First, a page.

Alerto Laban sa A(H1N1) August 20, 2007, Department of Agriculture officers investigated the outbreak of swine flu in Nueva Ecija and some other areas in Central Luzon. The mortality rate is less than 10% for swine flu, unless there are complications like hog cholera. On July 27, 2007, the Philippine National Meat Inspection Service (NMIS) raised a hog cholera “red alert” warning over Metro Manila and 5 regions of Luzon after the disease spread to backyard pig farms in Bulacan and Pampanga, even if these areas tested negative for the swine flu virus.

Be vigilant! Report A(H1N1) virus cases immediately.

On Thursday, June 11, the World Health Organization declared the A(H1N1) virus to be a pandemic. Many people think it’s long over due, yet just as many think they went too far too soon.

Health Secretary Francisco Duque said the number of Influenza A(H1N1) cases in the Philippines has risen to 445, after 17 new swine flu cases were confirmed Monday. The 17 new cases include eight males and nine females ages 11 to 58. All but two of the new cases are Filipinos. Three of the new cases recently traveled to countries with confirmed cases of A(H1N1), he said.

He said 84 percent or 374 of the 445 cases of A(H1N1) cases in the Philippines since May 21 have fully recovered.

The health secretary said the DOH will be more aggressive in targeting segments of patients with a high vulnerability to fatal flu complications. These include patients with uncontrolled diabetes, frank cardiovascular disease, COPD, organ transplant recipients, those who are immunocompromised, those with chronic liver and kidney disease, people suffering from other infections like HIV/AIDs and TB, pregnant women and the very young and the elderly.

“We want to make it clear that high-risk groups, once they have the flu symptoms, should immediately go to their doctor.   They should not wait for their symptoms to worsen because they are prone to many infections other than the novel virus such as our seasonal flu strains,” he said in a statement.

DOH Hospitals designated as Referral Centers for Emerging and Re-emerging Infectious Diseases:

National Referral Center

Research Institute for Tropical Medicine (RITM)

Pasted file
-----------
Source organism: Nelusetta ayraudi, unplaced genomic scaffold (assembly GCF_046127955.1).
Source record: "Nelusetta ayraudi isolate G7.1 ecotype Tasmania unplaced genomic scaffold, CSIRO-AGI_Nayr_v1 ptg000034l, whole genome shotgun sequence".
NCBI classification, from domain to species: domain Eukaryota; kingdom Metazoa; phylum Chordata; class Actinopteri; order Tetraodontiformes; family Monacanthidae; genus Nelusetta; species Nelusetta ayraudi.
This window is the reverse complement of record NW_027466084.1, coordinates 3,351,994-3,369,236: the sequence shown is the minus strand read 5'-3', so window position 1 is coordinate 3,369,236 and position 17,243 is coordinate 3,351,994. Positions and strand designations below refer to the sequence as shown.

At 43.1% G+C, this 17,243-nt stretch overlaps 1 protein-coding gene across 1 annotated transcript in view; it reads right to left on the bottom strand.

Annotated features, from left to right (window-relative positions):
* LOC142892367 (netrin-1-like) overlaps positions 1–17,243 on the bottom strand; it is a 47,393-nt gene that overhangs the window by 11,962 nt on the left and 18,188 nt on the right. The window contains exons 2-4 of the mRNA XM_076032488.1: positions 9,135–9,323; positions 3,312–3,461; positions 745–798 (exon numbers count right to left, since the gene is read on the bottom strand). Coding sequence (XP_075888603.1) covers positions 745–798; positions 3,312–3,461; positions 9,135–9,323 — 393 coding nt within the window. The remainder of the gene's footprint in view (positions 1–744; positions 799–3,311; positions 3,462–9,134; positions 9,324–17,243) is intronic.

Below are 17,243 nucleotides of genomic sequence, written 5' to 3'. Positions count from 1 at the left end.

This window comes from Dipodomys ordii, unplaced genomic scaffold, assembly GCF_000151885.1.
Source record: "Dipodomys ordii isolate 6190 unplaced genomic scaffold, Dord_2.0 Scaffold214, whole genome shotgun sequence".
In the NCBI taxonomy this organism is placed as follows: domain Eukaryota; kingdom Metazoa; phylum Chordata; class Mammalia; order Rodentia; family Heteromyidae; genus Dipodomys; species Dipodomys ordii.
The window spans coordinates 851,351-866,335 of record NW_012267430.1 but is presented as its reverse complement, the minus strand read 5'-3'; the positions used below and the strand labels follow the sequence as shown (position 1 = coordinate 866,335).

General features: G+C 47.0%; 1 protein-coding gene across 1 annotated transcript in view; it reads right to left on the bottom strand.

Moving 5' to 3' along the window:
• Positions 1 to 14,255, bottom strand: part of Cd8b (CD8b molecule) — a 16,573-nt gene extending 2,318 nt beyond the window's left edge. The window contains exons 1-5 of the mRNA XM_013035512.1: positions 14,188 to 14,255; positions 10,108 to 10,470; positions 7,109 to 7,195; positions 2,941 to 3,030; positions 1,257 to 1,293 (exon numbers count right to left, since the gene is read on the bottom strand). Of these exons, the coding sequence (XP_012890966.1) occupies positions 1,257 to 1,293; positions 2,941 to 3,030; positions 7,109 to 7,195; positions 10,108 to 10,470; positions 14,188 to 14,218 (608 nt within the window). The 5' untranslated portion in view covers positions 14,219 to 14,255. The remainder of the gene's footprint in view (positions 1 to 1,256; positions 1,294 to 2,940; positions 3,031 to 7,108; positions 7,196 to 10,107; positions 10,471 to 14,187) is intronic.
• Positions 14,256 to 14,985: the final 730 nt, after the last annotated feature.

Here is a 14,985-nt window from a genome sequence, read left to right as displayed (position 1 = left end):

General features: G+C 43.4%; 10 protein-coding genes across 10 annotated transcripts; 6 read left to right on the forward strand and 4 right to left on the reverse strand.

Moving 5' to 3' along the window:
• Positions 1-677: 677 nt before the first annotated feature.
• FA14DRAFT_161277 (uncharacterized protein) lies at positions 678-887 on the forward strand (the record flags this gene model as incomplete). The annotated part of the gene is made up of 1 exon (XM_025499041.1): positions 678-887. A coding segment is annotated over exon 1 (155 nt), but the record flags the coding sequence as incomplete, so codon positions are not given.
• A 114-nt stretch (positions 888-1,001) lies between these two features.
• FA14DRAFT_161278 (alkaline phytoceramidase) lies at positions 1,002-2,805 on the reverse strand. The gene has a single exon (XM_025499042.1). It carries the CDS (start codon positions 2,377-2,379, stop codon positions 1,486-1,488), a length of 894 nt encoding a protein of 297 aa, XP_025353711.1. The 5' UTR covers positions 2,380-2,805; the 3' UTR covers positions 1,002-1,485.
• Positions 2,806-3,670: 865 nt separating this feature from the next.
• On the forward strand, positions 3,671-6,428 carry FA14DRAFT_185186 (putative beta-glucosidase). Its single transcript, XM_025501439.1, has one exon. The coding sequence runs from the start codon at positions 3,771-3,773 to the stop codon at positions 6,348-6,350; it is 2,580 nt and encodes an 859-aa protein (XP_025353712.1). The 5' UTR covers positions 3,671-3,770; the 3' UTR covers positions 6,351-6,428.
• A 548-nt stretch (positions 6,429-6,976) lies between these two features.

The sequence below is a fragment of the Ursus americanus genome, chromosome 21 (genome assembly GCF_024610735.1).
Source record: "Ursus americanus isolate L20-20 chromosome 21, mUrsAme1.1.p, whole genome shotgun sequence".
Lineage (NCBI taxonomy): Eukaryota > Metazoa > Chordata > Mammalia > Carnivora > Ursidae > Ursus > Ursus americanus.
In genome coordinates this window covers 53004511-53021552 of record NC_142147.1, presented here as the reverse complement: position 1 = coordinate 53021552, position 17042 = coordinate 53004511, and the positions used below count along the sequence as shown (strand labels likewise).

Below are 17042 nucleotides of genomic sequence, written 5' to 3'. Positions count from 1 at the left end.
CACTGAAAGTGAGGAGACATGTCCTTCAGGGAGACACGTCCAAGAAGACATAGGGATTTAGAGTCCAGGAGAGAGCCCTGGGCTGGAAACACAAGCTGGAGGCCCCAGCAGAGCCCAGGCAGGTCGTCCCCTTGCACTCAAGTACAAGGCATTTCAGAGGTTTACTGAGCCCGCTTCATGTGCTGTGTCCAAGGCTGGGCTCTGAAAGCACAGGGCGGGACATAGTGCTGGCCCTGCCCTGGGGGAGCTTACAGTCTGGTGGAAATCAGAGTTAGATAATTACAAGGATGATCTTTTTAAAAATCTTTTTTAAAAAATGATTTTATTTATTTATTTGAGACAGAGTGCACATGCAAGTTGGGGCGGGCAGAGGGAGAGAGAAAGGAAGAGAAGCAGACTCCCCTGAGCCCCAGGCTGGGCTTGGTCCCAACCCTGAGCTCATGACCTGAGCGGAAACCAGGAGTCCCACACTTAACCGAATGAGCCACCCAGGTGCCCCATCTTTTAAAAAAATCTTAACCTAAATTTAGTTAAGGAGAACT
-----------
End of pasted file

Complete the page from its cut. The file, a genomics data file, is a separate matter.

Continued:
Alabang, Muntinlupa, Metro Manila
Tel No. 809-7599

Sub-national Referral Centers

Luzon and Metro Manila

San Lazaro Hospital
Quiricada St., Sta. Cruz, Manila
Tel. No. 732-3776 to 78

Lung Center of the Philippines
Quezon Avenue, Quezon City
Tel. No. 924-6101/924-0707


Vicente Sotto Medical Center
Cebu City
Tel. No. (032) 253-9891/2540057


Davao Medical Center
Bajada, Davao City
Tel. No. (082) 227-2731

Satellite Referral Hospitals

Regional Hospitals/Medical Centers of 16 regions

For more information on Influenza A(H1N1),
call (02) 711-1001 or 711-1002
or visit

Alerto Laban sa Flu!

Upon return from any country with reported Influenza A(H1N1) cases: Be vigilant! If you have the signs and symptoms of Influenza A(H1N1), immediately consult a doctor.


The A(H1N1) virus article and image is broken from here.

The A(H1N1) news bit is broken from here.


Breaking or Broken: “Kapitan Sino” ni Bob Ong

Kapitan Sino by Bob Ong“Kung ang lahat ng tao may kapangyarihan eh di sana lahat tayo bayani. Kung lahat ng tao may konsensya, hindi kailangan ng bayani. Paano yung mga nadidisgrasya? Hindi hawak ng tao ang buhay, pero hawak ng tao ang kapangyarihan para hindi pahirapan ang ibang tao.”

– Kapitan Sino

Pamagat: Kapitan Sino
May-Akda: Bob Ong
Kategorya: Maikling Kwento
Publisher: VISPRINT, INC.
ISBN: 971-05450-1-9
Limbag: Abril 2009
Presyo: 175.00 PhP


Kapitan Sino book cover image and information is broken from here.

Are frats brats?

group“Fraternities, as ideally as possible it could mean, is defined as a group of people sharing common interests and ideals.”

ALONG WITH the country’s political and economic turmoil, TUP-T is facing yet another challenge caused by the so-called brotherhood known to many as fraternities. Fraternities, as ideally as possible it could mean, is defined as a group of people sharing common interests and ideals.

Recently, a conflict between a certain on-school fraternity and a community-based youth group shocked the whole TUP-T community. Violence raged along the Bagong Lipunan Condominium (BLC) area with these groups and it has been a problem since some of these people are students of the ‘Premiere State University of Technology.’

TUP-T officials, even during the times when a TUP student from the main campus died of fraternity hazing, have been on its track to identify students from this campus who are members of this group. Still up to now, the officials are having a hard time to do so due to lack of evidences. Although, a school official recently said he found a copy of a certain fraternity’s constitution.

There have been attempts to recognize this group as an accredited student organization but officials rejected such proposals as it may tarnish the University’s reputation.

There are two options, both with its pros and cons that the administration may do: either they accredit the school-based fraternity or to still reject the tender of this group. If the administration recognizes the formation of such group in the University, part of the accreditation requirements is the list of officers and members. Thus, if there is an occurrence of an unlikely event, they would know who to approach and who to interrogate so as to have unbiased decisions and recommendations.

However, it goes back to the idea that the University would bear such untoward activities if it happens. Or they could refuse the group’s motion and bear the same problems all over again.

This is Xy, breaking the silence.


This article is published on the second term issue for school year 2006-2007 of The Philippine Artisan, the official student publication of the Technological University of the Philippines – Taguig.

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